Amnesty says spyware used to monitor critics in Morocco

FILE - In this March 5, 2020 file photo, journalist and activist Omar Radi speaks to the media after his hearing at the Casablanca Courthouse, In Casablanca, Morocco. Amnesty International says sophisticated telephone surveillance software appears to have been used to spy on journalist-activist Omar Radi in Morocco, in a continuing crackdown on dissent in the North African kingdom. (AP Photo/Abdeljalil Bounhar, File)
FILE - In this March 5, 2020 file photo, journalist and activist Omar Radi speaks to the media after his hearing at the Casablanca Courthouse, In Casablanca, Morocco. Amnesty International says sophisticated telephone surveillance software appears to have been used to spy on journalist-activist Omar Radi in Morocco, in a continuing crackdown on dissent in the North African kingdom. (AP Photo/Abdeljalil Bounhar, File) (Abdeljalil Bounhar)

RABAT – Amnesty International said Monday that sophisticated telephone surveillance software appears to have been used to spy on a journalist-activist in Morocco, in a continuing crackdown on dissent in the North African kingdom.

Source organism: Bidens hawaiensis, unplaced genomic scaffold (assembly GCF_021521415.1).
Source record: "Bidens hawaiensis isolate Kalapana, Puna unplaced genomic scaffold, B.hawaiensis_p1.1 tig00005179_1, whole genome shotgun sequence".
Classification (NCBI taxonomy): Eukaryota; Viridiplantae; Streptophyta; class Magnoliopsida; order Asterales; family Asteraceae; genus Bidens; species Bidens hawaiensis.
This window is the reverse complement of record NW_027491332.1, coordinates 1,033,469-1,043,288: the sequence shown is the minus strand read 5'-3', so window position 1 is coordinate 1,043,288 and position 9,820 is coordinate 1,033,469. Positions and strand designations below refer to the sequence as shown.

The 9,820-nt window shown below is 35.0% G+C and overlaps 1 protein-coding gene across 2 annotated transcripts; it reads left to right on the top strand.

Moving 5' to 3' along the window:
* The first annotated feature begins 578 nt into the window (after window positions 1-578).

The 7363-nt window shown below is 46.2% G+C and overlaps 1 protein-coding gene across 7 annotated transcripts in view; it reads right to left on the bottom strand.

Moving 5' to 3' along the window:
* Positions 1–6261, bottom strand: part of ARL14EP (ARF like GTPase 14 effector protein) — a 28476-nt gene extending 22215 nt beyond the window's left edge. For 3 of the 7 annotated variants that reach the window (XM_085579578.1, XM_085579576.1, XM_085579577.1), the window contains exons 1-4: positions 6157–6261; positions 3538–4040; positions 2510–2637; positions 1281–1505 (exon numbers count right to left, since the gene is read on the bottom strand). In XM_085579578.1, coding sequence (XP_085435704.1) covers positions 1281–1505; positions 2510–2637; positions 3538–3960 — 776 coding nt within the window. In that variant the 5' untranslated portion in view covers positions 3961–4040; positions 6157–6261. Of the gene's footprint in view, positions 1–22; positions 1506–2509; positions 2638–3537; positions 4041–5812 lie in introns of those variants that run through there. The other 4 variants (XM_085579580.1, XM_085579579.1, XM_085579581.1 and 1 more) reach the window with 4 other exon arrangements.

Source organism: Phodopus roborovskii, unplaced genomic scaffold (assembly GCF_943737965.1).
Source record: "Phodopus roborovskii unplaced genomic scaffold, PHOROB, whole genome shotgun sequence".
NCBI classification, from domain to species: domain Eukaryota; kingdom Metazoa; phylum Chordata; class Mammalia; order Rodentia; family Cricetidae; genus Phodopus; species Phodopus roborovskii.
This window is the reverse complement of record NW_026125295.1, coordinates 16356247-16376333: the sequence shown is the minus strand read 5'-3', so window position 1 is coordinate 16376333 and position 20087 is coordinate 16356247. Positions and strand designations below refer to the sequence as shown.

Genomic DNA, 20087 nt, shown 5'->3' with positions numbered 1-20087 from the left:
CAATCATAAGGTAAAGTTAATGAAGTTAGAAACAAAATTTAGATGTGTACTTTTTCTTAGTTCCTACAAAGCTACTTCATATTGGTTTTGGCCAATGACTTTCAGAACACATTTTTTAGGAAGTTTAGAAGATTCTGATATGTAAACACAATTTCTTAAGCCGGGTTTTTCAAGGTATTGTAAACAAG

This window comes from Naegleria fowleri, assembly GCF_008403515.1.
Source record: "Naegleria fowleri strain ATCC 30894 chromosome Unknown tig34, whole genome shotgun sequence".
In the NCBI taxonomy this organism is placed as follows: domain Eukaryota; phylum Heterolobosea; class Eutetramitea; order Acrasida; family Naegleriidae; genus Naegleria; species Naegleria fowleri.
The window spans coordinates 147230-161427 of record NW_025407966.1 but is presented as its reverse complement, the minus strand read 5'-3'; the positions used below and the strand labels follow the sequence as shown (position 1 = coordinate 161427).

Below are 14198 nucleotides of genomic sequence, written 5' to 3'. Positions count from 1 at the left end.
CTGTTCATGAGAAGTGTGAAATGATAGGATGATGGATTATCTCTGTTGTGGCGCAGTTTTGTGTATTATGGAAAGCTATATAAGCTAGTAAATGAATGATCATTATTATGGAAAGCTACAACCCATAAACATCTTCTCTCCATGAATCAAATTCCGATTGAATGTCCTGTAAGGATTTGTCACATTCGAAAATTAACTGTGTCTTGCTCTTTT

The global rights watchdog said the intrusion continued despite a pledge by the Israeli company behind the malware to abide by a set of human rights principles.

In a report, Amnesty said forensic analysis it carried out on the cellphone of Omar Radi indicated that his communications were monitored from January 2019 using technology developed by Israeli hacker-for-hire company NSO Group.

Radi gained prominence last year after he was arrested for a tweet that defended anti-government protesters.

Radi was subsequently put on trial in March this year, accused of insulting a judge with his tweet that slammed prison sentences handed down to protest leaders. Radi was handed a four-month suspended jail sentence and a $50 fine.

Radi was also part of Arab Spring demonstrations in Morocco in 2011 that protested corruption, abuse of power and limits on free speech, and he has since continued to defend human rights.

Amnesty said the surveillance methods it believes were used to spy on Radi’s phone “require either physical proximity to the targets or leverage over mobile operators in the country which only a government could authorize."

“Because of this, and the continued targeting of Moroccan human rights defenders, we believe Moroccan authorities to be responsible," Amnesty said.